Wombs are not simply interchangeable. Vivette Glover, MA, PhD, DSc, (2011), for instance, discovered that:
The importance of development during the fetal period is well established with regards to the association between the baby’s growth in the womb, and later vulnerability to physical disorders such as cardiovascular disease and other aspects of metabolic syndrome. It is now becoming clear that environmental effects on fetal development are important with respect to emotional, behavioural and cognitive outcomes too. Animal studies have shown that stress during pregnancy can have long lasting effects on the neurodevelopment of the offspring.
The effects of maternal stress during pregnancy have long been extensively studied and recognized. Commercial surrogates are carefully screened to accept that the child they are carrying is not theirs. Surrogates and expectant mothers matched in private adoption are counselled to not think of the baby they are carrying as theirs, creating a huge stress on the physiology of pregnancy, especially for the neonate who has not signed nor consented to any contract and does not understand but suffers from the withdrawal of emotional attachment.
This dichotomy between the physiological hormonal reaction to the pregnancy for mother and fetus and the mother’s attempt to do what she has been told to do create a major and stressful conflict. Body and mind are in battle creating many stressful hormones.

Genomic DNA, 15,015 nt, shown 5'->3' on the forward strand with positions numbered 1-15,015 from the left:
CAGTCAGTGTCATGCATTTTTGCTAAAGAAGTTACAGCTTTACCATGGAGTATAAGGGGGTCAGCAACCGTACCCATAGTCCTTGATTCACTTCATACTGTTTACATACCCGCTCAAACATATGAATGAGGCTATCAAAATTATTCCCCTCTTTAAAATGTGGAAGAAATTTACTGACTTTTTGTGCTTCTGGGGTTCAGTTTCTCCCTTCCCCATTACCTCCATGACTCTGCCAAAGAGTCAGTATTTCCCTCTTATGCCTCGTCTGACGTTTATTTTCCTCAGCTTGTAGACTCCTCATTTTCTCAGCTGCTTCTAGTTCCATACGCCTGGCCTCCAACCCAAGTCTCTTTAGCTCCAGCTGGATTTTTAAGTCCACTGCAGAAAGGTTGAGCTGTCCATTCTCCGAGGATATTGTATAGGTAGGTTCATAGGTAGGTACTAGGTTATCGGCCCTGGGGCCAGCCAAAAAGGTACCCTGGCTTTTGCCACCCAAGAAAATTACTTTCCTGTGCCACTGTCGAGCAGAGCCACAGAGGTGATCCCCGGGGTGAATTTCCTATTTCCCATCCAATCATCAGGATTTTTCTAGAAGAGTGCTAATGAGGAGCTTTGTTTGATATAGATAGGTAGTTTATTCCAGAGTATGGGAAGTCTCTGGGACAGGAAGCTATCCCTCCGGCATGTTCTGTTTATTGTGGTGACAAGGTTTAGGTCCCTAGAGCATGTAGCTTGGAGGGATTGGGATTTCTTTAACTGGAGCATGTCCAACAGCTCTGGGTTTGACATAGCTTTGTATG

The one-sided legal contract that binds surrogates to conditions such as having to abort under certain circumstances, does not take into account that both the host mother and newborn suffer separation trauma. The pregnant woman’s body produces hormones that create bonding and milk that will go unused. The fetus becomes accustomed to the sounds, smells, heartbeat, and rhythm of the womb in which he grows and then experiences separation trauma.
The lifelong harm of newborn separation trauma is well documented.
It takes about 45 minutes for an infant separated from her mother to go into shock. [Primal Wound rage at the separation]. After rage comes despair then shock. This helplessness turns to hopelessness and a belief that the world is not safe. One cannot trust. Defenses against any future reoccurrence of these traumas [possible abandonment] are being put into place, many of which are almost impossible to eradicate from the psychological/neurological system.1
Dr. John Krystal, Editor of Biological Psychiatry, notes an awareness of “the profound impact of maternal separation on the infant” and adds that: “We knew that this was stressful, but the current study suggests that this is major physiologic stressor for the infant.”2
Dr. Sunderland (2015) explains that if separated, the infant has no language to ask why, express loss-abandonment, and goes on to explain that adolescents and teens who experience early relational (pre-language) separation are “way overrepresented” in counseling.
Catherine M. Lynch PhD, JD notes:
Minutes after birth, a baby can pick out his or her mother’s face – which he has never seen – from a gallery of photos… Their cries of pain are authentic. Babies react to the voices of their mother immediately after birth in a way they do not to the nurses present. Babies turn their heads and wriggle toward the mother’s breast following the scent of their mother’s milk. The baby has in no way, emotionally nor psychologically, separated from this mother: to the baby the mother is still “part of the Self, that core-being or essence of oneself which makes one feel whole.